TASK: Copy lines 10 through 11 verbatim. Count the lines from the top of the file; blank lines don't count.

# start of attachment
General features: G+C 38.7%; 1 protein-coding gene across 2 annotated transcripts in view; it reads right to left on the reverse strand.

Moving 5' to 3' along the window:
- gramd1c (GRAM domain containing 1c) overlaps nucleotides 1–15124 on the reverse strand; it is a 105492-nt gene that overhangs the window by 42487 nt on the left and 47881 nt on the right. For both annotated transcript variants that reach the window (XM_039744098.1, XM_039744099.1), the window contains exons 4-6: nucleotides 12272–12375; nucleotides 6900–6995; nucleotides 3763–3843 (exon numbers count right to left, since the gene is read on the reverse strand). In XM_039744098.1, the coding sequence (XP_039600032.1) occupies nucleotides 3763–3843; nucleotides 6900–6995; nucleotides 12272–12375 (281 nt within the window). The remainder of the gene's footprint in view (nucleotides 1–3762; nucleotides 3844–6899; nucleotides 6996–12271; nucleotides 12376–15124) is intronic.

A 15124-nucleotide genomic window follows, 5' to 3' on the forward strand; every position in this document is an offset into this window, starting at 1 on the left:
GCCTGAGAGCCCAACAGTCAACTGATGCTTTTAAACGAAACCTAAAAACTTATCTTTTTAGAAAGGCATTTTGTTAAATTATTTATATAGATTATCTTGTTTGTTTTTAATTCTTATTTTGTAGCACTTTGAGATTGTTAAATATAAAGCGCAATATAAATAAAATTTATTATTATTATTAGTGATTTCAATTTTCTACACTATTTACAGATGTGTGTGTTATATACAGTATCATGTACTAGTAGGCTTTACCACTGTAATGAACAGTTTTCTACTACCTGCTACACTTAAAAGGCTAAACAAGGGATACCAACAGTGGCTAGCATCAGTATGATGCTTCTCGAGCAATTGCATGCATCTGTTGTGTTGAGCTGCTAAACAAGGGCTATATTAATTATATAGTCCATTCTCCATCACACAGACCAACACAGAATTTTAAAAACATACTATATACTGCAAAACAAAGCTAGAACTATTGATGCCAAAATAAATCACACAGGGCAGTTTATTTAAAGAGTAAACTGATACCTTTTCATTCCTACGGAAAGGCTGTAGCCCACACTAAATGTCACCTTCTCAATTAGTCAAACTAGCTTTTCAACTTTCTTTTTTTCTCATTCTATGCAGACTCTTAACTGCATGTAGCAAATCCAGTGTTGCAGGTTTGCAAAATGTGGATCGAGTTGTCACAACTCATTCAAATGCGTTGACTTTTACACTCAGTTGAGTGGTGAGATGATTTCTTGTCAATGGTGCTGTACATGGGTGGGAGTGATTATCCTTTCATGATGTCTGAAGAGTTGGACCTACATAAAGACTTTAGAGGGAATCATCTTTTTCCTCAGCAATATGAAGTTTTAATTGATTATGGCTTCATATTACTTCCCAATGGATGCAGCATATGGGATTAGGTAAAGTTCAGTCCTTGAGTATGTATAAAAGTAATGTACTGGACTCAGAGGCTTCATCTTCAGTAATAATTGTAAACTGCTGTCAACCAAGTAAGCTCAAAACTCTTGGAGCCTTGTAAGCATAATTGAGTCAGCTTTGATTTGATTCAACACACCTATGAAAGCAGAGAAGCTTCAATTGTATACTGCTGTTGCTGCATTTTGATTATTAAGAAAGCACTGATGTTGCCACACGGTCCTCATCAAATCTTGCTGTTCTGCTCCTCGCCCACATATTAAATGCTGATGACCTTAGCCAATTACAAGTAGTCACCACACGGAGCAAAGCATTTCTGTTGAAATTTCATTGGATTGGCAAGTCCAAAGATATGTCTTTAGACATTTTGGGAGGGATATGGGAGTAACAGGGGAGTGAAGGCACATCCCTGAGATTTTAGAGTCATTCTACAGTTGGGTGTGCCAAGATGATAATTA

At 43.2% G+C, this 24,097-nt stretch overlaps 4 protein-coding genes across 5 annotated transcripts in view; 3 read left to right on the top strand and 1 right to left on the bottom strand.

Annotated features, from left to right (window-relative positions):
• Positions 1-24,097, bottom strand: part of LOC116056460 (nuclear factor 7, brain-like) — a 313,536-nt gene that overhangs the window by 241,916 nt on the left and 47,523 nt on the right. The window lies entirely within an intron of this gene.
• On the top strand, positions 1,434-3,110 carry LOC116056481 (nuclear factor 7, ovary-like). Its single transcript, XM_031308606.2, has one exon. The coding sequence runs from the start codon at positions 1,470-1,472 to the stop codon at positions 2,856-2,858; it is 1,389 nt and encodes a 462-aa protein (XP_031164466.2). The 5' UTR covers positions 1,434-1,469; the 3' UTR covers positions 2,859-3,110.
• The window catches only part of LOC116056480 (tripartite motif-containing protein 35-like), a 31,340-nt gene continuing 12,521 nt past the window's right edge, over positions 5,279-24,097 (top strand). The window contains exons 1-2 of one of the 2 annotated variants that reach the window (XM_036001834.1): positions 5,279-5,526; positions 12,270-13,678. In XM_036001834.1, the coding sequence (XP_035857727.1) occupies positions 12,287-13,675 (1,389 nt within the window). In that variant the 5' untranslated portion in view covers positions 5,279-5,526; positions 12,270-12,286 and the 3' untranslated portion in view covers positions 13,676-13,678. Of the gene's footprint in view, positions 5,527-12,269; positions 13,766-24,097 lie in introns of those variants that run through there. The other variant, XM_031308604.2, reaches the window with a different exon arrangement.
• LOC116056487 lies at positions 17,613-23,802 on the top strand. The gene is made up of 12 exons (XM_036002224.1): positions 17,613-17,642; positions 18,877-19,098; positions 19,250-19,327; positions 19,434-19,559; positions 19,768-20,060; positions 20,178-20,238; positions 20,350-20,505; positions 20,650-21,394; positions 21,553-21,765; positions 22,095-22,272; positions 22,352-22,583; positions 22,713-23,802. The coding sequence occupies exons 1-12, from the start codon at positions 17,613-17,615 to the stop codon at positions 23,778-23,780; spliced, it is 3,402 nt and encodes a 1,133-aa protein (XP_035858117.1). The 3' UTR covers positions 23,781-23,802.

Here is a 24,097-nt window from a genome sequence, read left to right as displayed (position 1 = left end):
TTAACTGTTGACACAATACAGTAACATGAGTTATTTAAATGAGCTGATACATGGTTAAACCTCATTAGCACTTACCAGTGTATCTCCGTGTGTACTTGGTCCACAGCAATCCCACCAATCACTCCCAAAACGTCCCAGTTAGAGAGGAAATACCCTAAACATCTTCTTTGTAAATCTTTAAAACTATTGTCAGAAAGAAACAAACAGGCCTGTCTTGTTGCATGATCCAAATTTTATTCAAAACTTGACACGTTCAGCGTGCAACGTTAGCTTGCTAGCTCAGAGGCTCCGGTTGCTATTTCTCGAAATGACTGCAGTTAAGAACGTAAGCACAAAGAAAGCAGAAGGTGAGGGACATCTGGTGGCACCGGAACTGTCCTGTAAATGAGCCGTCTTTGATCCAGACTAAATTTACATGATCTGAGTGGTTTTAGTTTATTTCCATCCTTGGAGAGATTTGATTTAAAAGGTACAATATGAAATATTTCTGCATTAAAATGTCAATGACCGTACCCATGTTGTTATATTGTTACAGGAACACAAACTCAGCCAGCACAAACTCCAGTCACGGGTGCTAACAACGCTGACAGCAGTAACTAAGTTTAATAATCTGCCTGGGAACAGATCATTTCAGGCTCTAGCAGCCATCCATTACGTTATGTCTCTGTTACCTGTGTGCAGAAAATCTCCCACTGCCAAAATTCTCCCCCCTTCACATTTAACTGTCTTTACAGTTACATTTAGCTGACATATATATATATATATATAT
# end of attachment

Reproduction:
• The window catches only part of LOC116056480 (tripartite motif-containing protein 35-like), a 31,340-nt gene continuing 12,521 nt past the window's right edge, over positions 5,279-24,097 (top strand). The window contains exons 1-2 of one of the 2 annotated variants that reach the window (XM_036001834.1): positions 5,279-5,526; positions 12,270-13,678. In XM_036001834.1, the coding sequence (XP_035857727.1) occupies positions 12,287-13,675 (1,389 nt within the window). In that variant the 5' untranslated portion in view covers positions 5,279-5,526; positions 12,270-12,286 and the 3' untranslated portion in view covers positions 13,676-13,678. Of the gene's footprint in view, positions 5,527-12,269; positions 13,766-24,097 lie in introns of those variants that run through there. The other variant, XM_031308604.2, reaches the window with a different exon arrangement.
• LOC116056487 lies at positions 17,613-23,802 on the top strand. The gene is made up of 12 exons (XM_036002224.1): positions 17,613-17,642; positions 18,877-19,098; positions 19,250-19,327; positions 19,434-19,559; positions 19,768-20,060; positions 20,178-20,238; positions 20,350-20,505; positions 20,650-21,394; positions 21,553-21,765; positions 22,095-22,272; positions 22,352-22,583; positions 22,713-23,802. The coding sequence occupies exons 1-12, from the start codon at positions 17,613-17,615 to the stop codon at positions 23,778-23,780; spliced, it is 3,402 nt and encodes a 1,133-aa protein (XP_035858117.1). The 3' UTR covers positions 23,781-23,802.